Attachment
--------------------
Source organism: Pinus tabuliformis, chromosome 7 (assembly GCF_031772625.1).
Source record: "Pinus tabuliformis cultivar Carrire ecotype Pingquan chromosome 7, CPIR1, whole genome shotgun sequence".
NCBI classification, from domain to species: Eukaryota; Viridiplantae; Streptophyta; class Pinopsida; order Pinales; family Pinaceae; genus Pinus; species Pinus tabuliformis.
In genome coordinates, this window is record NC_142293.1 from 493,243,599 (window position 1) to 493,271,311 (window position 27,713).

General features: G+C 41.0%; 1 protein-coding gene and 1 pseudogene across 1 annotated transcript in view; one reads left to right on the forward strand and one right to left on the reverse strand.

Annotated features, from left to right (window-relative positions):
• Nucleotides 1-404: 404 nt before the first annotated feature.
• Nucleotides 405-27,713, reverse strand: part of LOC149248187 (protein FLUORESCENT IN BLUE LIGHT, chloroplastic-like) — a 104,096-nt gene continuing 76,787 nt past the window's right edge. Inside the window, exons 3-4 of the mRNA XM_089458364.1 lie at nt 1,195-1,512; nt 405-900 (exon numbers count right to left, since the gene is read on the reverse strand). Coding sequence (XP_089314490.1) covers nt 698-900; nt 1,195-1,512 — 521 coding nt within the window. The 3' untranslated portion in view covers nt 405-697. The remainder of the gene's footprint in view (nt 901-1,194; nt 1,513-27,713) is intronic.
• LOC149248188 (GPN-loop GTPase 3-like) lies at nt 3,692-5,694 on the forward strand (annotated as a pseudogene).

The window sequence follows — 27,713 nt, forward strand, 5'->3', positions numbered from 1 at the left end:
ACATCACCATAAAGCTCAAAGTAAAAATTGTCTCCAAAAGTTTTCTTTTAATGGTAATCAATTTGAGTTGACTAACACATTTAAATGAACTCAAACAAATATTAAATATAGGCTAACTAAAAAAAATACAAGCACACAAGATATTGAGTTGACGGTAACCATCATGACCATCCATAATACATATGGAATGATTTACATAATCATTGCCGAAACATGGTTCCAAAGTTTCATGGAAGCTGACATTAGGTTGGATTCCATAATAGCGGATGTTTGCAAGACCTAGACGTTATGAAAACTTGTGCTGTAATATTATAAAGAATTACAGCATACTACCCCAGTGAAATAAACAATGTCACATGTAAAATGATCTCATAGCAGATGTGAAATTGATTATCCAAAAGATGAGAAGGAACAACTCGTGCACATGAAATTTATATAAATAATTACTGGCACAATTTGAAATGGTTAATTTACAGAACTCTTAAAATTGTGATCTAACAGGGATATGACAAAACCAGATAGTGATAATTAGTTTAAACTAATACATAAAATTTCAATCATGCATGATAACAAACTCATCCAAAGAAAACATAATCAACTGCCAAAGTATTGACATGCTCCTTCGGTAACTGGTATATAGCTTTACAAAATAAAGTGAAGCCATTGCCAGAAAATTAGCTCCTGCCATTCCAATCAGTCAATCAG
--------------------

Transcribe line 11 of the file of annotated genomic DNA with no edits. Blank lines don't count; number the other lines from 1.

ACATCACCATAAAGCTCAAAGTAAAAATTGTCTCCAAAAGTTTTCTTTTAATGGTAATCAATTTGAGTTGACTAACACATTTAAATGAACTCAAACAAATATTAAATATAGGCTAACTAAAAAAAATACAAGCACACAAGATATTGAGTTGACGGTAACCATCATGACCATCCATAATACATATGGAATGATTTACATAATCATTGCCGAAACATGGTTCCAAAGTTTCATGGAAGCTGACATTAGGTTGGATTCCATAATAGCGGATGTTTGCAAGACCTAGACGTTATGAAAACTTGTGCTGTAATATTATAAAGAATTACAGCATACTACCCCAGTGAAATAAACAATGTCACATGTAAAATGATCTCATAGCAGATGTGAAATTGATTATCCAAAAGATGAGAAGGAACAACTCGTGCACATGAAATTTATATAAATAATTACTGGCACAATTTGAAATGGTTAATTTACAGAACTCTTAAAATTGTGATCTAACAGGGATATGACAAAACCAGATAGTGATAATTAGTTTAAACTAATACATAAAATTTCAATCATGCATGATAACAAACTCATCCAAAGAAAACATAATCAACTGCCAAAGTATTGACATGCTCCTTCGGTAACTGGTATATAGCTTTACAAAATAAAGTGAAGCCATTGCCAGAAAATTAGCTCCTGCCATTCCAATCAGTCAATCAG